The second fake independent media outlet involved in this campaign is Watchdog Wire, whose twitter account describes it as a “project of the Franklin Institute.”  Watchdog Wire’s media outlet is ran by the Franklin Center’s communications department.  Under the Franklin Center’s staff page, it lists Watchdog Wire’s staff.  The Franklin Center also has ties to two Pennsylvania groups, the Commonwealth Foundation, a right winged think-tank, and the Pennsylvania Independent, one of those “independent media” outlets.  Sourcewatch describes The Franklin Center’s ties to statewide think-tanks like the Commonwealth Foundation:

Franklin Center Director of Communications Michael Moroney told the Center for Public Integrity (CPI) in 2013 that the source of the Franklin Center’s funding “is 100 percent anonymous.” But 95 percent of its 2011 funding came from DonorsTrust, a spin-off of the Philanthropy Roundtable that functions as a large “donor-advised fund,” cloaking the identity of donors to right-wing causes across the country (CPI did a review of Franklin’s Internal Revenue Service records).[18] Mother Jones called DonorsTrust “the dark-money ATM of the conservative movement” in a February 2013 article.[19]Franklin received DonorTrust’s second-largest donation in 2011.[18]

The Franklin Center also receives funding from the Wisconsin-based Lynde and Harry Bradley Foundation,[20] a conservative grant-making organization.[21]

The Franklin Center was launched by the Chicago-based Sam Adams Alliance (SAM),[22] a 501(c)(3) devoted to pushing free-market ideals. SAM gets funding from the State Policy Network,[23] which is partially funded by The Claude R. Lambe Foundation.[24] Charles Koch, one of the billionaire brothers who co-own Koch Industries, sits on the board of this foundation.[25] SAM also receives funding from the Rodney Fund.

What we are witnessing are the cogs turning in the right-wing infrastructure gearing up for an attack on public sector workers in 2014.  There has been a quiet 14-year movement to make Right to Work a possibility in Pennsylvania, and now the volume is being ratcheted up a few notches.  We are witnessing a “grassroots,” social welfare, non-profit group that has the potential to collect dark money run a social media campaign that is pushing for one issue; screwing workers’ rights.  The social media campaign, run by Pennsylvanians for Union Reform, is constantly pushing anti-union rhetoric from dark money dominated non-profit media outlet, like Media Trackers, or the Koch Brother funded, Franklin Center’s communication’s department at Watchdog Wire.  This is how the right wing infrastructure, with all their minions, all their think tanks and all their communications departments are going to try to undercut labor laws in Pennsylvania just like they did in Wisconsin, Michigan, Ohio, Indiana, and Florida in 2011.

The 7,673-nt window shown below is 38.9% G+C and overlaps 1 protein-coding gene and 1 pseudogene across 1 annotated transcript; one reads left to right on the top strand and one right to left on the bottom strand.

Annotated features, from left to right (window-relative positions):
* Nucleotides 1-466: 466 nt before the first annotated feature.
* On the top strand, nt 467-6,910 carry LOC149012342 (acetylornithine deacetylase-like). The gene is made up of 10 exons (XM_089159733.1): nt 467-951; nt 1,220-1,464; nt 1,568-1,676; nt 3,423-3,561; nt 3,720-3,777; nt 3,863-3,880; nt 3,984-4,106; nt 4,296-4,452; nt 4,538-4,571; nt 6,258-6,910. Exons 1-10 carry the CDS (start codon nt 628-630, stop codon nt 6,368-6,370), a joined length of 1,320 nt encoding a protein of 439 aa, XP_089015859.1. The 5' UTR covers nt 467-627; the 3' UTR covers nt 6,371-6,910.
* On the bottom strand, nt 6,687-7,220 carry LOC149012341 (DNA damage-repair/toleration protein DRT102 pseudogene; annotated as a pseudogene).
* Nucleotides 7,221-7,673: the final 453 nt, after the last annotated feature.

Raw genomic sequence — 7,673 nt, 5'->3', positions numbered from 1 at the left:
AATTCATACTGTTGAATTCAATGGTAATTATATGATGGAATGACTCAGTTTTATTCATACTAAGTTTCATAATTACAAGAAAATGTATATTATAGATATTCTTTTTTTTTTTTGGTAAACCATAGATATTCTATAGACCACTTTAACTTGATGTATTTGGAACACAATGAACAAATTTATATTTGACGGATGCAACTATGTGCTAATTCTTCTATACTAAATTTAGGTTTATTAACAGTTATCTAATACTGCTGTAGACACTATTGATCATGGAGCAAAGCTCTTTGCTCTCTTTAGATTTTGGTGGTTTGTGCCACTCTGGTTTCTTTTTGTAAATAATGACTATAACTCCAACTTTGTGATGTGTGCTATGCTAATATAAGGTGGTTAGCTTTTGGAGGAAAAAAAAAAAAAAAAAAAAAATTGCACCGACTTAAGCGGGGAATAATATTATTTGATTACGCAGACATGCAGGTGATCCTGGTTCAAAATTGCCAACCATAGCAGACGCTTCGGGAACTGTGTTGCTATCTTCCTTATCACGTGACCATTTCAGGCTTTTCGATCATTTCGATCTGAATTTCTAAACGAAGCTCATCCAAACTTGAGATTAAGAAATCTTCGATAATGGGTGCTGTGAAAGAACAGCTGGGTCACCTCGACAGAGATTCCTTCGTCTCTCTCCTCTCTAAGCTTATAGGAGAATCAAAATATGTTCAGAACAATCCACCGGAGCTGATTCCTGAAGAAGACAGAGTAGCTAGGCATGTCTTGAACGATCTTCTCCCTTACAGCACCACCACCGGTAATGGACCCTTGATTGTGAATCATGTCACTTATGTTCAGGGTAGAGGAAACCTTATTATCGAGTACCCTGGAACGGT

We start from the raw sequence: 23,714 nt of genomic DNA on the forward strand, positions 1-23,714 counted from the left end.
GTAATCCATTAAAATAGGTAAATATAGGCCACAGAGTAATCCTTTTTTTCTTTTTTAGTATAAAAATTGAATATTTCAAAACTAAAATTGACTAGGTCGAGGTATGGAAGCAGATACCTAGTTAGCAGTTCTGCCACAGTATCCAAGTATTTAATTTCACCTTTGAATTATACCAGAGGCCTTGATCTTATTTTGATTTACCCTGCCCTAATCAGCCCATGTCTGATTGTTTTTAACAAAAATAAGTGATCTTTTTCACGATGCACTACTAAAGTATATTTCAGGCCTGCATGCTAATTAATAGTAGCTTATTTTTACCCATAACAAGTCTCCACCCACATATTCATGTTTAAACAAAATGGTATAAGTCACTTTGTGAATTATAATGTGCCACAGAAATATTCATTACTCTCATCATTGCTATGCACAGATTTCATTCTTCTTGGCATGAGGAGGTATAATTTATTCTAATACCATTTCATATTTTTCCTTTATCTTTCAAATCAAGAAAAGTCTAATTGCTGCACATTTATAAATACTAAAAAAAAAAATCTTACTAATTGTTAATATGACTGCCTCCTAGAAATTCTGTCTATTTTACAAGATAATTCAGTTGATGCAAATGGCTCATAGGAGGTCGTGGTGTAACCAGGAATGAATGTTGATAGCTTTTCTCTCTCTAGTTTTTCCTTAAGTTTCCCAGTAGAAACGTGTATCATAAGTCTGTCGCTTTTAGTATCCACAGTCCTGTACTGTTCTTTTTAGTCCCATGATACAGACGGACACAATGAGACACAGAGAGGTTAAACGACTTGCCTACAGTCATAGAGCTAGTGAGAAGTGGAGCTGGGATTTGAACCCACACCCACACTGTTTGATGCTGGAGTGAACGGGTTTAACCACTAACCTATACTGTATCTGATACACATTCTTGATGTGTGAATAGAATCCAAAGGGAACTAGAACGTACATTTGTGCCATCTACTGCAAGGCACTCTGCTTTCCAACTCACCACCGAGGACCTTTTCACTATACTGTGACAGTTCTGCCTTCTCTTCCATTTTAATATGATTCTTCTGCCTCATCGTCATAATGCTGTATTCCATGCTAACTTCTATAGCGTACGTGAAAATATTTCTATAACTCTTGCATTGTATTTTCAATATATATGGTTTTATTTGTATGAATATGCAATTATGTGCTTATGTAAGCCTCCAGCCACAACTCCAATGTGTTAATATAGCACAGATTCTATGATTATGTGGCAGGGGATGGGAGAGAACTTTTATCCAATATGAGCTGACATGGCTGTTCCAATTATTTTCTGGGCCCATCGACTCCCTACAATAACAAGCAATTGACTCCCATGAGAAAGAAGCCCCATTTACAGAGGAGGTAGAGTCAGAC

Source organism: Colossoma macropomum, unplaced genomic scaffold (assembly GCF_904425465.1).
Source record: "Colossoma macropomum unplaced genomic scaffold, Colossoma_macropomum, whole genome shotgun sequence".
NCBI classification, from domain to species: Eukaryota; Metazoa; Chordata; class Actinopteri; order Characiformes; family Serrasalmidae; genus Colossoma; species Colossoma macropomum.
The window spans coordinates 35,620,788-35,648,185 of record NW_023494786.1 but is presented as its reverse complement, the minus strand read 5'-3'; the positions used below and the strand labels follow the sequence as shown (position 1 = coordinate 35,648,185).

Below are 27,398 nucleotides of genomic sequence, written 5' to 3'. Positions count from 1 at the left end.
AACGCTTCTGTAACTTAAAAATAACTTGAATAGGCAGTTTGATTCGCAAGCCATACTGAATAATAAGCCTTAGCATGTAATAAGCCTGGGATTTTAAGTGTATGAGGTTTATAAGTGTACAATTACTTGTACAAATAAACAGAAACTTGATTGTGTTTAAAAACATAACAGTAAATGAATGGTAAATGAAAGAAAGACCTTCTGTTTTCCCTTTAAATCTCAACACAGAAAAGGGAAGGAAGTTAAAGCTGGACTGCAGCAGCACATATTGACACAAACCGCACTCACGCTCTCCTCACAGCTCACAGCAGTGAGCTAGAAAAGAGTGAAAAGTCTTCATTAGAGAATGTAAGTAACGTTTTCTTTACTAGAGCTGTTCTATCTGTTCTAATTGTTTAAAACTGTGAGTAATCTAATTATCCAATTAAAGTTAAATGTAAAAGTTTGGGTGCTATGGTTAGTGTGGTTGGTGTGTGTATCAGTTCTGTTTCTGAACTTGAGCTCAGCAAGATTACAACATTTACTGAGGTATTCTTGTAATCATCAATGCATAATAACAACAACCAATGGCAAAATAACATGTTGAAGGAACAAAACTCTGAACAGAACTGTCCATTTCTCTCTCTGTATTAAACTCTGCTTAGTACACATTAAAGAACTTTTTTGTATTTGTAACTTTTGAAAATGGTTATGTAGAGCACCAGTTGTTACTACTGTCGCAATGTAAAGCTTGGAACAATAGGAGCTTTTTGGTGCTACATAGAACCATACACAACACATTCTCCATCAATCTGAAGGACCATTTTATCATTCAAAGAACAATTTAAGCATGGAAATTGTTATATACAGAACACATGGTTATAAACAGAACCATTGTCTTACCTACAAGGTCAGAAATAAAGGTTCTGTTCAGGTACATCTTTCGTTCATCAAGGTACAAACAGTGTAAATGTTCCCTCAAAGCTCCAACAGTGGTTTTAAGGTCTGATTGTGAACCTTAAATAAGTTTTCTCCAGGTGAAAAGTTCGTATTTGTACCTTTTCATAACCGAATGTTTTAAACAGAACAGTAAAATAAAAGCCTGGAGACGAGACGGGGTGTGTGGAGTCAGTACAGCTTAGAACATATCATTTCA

Workers To Protest Against “Right To Work (for less)” In Pennsylvania

lager-620x264 Yuengling BeerFor a little over a month we have been talking about “Dick Yuengling called for “right to work” legislation in Pennsylvania“. Since this post workers have been organizing in protest to the proposed Right To Work legislation in the Keystone state.

I just received information about a local action in Pottsville, PA.  If your in the area, please join them!

March and Rally for GOOD JOBS and Rebuilding Pennsylvania’s MIDDLE CLASS:
Join Us As We Draw a Line in the Sand for Good Jobs, Strong Families and Strong Communities

Saturday, November 9, 2013 at 11:00 AM

Line up is at 10:30 AM between Third and Fourth Street and Mahantongo Street, Pottsville, PA

We will March to The Schuylkill County Courthouse for a Rally.

Each and Everyone One of Us Can Make a Difference by Standing Together and Demanding an End to Policies that support taking more money out of our pockets and handing it to people who are already too wealthy.

Tell Dick Yuengling Gov. Tom Corbett that Pennsylvania Needs a Raise …. Not Right-to-Work “for Less

Here are the facts:

  • Forbes Magazine recently reported Yuengling’s worth at $1.3 billion among the wealthiest in the country
  • Average annual pay in states with right to work “for less” was $39,169, which was $5,660 less than the average annual pay in Pennsylvania of $44,829 according to the latest figures from the bureau of labor statistics.
  • If you live in a right to work state employers are less likely to provide health insurance or good pensions to their employees and workers are 34.8 percent more likely to be killed on the job than Pennsylvania residents.

Dick Yuengling and Governor Corbett: Stop supporting policies that would put us ON A RACE TO BOTTOM and would turn the clock back over 100 years ago to the days of the “Molly Maguires”.

Congtruction worker 1Miners 1

Join Us as We Draw a Line in the Sand for Good Jobs, Strong Families, and Strong Communities on Saturday, November 9, 2013 Rally and March in Pottsville. 

For more information contact Roxie Pauline (RoxieP9@aol.com and cell: 570-840-1650) or Liz Bettinger (LBettinger@usw.org)